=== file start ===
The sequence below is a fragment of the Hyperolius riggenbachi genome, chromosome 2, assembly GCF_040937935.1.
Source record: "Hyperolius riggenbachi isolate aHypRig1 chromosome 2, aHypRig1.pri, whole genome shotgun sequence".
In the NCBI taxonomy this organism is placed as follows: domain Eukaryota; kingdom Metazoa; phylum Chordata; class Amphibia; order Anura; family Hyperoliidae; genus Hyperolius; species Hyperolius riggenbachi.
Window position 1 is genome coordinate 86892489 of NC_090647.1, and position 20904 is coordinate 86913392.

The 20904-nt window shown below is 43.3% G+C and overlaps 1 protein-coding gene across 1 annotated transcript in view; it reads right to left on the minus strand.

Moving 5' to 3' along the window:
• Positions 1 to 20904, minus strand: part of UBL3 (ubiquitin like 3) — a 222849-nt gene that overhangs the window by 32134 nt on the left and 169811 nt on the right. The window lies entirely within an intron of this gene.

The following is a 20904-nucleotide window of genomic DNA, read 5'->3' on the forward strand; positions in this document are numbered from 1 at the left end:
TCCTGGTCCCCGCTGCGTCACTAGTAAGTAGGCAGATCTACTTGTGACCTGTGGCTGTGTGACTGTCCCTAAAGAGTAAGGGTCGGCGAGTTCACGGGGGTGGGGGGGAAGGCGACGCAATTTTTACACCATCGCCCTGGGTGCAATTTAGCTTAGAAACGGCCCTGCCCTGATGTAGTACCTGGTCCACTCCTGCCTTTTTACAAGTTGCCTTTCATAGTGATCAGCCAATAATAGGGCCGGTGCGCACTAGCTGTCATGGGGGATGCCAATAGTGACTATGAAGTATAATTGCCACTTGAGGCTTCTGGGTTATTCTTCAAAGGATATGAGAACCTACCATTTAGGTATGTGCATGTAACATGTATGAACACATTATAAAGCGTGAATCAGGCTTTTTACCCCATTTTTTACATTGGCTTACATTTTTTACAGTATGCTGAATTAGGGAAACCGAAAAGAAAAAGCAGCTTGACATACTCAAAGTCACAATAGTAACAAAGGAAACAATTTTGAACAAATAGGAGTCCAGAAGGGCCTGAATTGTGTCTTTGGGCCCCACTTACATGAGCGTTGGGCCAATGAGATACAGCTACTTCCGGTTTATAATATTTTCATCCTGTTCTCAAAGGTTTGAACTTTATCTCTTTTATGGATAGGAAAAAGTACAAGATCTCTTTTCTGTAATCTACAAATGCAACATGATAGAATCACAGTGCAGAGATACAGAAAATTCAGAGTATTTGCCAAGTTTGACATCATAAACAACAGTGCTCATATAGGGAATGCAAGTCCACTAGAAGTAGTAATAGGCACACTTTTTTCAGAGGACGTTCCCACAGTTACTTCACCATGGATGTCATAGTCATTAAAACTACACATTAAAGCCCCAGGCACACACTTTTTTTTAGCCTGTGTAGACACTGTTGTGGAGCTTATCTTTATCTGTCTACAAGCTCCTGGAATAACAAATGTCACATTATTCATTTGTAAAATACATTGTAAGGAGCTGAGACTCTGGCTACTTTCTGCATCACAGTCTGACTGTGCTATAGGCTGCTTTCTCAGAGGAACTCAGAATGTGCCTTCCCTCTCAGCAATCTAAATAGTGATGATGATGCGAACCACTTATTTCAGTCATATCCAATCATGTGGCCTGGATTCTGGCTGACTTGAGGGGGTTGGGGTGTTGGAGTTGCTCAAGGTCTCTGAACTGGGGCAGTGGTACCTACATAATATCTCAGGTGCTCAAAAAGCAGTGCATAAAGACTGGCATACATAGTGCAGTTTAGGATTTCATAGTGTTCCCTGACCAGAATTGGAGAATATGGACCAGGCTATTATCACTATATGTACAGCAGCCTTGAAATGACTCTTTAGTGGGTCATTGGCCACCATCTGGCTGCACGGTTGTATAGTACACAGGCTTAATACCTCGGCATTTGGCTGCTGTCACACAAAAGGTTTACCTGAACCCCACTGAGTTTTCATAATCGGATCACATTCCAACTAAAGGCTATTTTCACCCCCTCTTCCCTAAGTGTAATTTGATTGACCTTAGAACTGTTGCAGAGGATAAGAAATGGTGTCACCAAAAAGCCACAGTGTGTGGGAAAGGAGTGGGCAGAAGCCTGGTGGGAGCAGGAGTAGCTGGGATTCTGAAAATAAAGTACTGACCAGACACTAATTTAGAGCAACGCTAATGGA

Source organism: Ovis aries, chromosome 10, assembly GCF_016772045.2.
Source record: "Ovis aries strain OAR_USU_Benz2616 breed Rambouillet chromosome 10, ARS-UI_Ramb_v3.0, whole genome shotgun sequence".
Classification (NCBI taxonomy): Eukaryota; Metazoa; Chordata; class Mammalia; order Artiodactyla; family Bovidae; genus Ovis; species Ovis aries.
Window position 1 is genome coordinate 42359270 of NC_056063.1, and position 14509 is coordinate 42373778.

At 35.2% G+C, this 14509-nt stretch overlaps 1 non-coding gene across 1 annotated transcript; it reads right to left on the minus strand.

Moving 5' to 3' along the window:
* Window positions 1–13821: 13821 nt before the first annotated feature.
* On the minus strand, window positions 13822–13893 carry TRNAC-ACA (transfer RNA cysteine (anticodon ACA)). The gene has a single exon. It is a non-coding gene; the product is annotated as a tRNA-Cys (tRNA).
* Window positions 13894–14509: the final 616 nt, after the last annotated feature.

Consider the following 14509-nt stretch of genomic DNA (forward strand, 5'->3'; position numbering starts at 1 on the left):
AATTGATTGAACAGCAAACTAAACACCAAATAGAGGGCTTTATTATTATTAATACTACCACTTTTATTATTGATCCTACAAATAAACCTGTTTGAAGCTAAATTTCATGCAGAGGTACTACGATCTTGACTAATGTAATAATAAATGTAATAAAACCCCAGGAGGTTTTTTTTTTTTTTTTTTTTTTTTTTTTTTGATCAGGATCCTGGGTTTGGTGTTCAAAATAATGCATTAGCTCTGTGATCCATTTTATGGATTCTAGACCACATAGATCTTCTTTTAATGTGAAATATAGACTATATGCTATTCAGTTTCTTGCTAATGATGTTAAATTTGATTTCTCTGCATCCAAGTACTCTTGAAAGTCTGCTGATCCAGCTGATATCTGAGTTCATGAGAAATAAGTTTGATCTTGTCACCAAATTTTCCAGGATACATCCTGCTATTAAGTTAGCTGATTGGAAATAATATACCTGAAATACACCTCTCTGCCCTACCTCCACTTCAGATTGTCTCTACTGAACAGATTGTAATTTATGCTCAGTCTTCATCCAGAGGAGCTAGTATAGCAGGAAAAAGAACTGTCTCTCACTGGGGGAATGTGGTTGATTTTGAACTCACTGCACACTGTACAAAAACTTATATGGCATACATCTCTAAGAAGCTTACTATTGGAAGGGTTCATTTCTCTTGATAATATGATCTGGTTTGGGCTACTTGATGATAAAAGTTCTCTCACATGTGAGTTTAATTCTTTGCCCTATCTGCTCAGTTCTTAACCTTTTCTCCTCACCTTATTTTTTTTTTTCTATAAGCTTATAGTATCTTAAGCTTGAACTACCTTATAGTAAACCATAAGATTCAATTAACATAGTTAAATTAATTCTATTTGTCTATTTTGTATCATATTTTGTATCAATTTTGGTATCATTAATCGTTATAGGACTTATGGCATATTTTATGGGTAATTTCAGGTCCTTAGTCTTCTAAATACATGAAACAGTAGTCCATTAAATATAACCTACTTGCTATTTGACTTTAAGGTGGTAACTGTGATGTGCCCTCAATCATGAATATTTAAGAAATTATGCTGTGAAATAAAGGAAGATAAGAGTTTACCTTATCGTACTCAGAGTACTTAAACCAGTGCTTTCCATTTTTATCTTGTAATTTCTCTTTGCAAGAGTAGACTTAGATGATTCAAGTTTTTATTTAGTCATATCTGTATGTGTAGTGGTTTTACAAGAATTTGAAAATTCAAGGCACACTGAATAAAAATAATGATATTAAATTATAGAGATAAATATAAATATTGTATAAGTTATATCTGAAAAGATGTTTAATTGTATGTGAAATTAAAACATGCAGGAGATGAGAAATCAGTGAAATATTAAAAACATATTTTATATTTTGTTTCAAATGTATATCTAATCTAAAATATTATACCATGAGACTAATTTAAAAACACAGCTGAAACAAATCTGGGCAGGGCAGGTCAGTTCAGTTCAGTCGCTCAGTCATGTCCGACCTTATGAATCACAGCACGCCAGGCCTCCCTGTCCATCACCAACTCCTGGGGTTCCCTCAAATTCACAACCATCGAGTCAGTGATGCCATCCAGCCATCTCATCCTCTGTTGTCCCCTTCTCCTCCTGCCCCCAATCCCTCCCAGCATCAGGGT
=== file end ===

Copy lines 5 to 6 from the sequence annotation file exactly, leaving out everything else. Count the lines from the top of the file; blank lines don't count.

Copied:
The 20904-nt window shown below is 43.3% G+C and overlaps 1 protein-coding gene across 1 annotated transcript in view; it reads right to left on the minus strand.

Moving 5' to 3' along the window: